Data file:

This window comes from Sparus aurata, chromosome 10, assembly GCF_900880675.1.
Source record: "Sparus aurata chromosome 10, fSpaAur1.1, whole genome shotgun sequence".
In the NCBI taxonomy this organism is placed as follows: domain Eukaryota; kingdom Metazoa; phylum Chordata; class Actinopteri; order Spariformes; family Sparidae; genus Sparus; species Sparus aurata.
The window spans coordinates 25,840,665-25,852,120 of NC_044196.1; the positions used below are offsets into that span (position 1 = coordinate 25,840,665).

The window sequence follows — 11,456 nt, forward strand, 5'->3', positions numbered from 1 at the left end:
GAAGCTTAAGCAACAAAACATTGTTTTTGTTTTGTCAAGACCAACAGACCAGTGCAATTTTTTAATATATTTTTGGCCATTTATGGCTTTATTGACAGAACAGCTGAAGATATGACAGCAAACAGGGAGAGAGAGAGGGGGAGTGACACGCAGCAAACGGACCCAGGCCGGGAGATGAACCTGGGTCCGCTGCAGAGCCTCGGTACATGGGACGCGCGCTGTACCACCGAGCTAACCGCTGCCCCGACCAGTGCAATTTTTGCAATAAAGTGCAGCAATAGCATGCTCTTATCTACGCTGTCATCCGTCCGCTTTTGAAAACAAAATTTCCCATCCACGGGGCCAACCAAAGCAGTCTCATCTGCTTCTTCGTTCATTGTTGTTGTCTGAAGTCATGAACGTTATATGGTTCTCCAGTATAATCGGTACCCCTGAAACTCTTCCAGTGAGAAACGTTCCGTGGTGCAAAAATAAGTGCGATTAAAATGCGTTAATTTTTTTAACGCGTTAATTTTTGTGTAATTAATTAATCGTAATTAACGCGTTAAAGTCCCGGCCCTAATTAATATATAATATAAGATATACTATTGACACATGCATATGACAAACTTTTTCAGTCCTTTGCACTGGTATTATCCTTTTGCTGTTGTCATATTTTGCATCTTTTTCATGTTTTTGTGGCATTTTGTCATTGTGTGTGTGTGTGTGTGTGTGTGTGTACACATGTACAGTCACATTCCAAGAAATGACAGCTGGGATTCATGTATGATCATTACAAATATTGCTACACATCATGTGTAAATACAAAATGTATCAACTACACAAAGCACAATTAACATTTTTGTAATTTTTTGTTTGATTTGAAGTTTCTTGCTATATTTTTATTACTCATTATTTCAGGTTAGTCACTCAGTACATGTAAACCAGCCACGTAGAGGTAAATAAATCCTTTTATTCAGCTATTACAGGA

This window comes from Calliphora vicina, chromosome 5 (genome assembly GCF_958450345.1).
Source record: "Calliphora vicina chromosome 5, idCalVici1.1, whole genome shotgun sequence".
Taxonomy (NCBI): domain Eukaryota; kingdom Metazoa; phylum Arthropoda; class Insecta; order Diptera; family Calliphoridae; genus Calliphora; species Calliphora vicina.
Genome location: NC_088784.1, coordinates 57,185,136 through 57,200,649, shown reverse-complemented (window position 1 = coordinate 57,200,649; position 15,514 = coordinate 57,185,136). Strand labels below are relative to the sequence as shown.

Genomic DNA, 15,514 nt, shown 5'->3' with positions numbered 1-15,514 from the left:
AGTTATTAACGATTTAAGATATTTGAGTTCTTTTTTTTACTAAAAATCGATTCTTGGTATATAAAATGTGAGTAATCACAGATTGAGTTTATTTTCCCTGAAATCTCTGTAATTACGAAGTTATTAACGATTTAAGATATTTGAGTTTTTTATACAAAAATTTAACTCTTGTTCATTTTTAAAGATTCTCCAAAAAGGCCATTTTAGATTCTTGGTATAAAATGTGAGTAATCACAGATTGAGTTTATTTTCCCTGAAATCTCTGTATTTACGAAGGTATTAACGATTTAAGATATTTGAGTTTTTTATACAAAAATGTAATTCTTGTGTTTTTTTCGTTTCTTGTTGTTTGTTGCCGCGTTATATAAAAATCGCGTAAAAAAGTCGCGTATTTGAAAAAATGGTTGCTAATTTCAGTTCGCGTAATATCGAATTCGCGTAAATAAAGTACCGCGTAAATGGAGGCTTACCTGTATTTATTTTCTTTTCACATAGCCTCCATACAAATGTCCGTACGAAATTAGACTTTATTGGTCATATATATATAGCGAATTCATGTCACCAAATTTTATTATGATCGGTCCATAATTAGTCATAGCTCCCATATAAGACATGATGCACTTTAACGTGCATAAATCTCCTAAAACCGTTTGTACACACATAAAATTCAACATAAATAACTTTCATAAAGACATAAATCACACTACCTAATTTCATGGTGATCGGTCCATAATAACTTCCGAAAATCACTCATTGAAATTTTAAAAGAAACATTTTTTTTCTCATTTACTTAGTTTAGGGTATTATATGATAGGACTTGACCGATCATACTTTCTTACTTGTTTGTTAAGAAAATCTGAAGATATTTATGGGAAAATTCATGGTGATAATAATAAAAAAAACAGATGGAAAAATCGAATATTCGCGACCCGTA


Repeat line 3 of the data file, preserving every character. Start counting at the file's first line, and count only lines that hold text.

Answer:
In the NCBI taxonomy this organism is placed as follows: domain Eukaryota; kingdom Metazoa; phylum Chordata; class Actinopteri; order Spariformes; family Sparidae; genus Sparus; species Sparus aurata.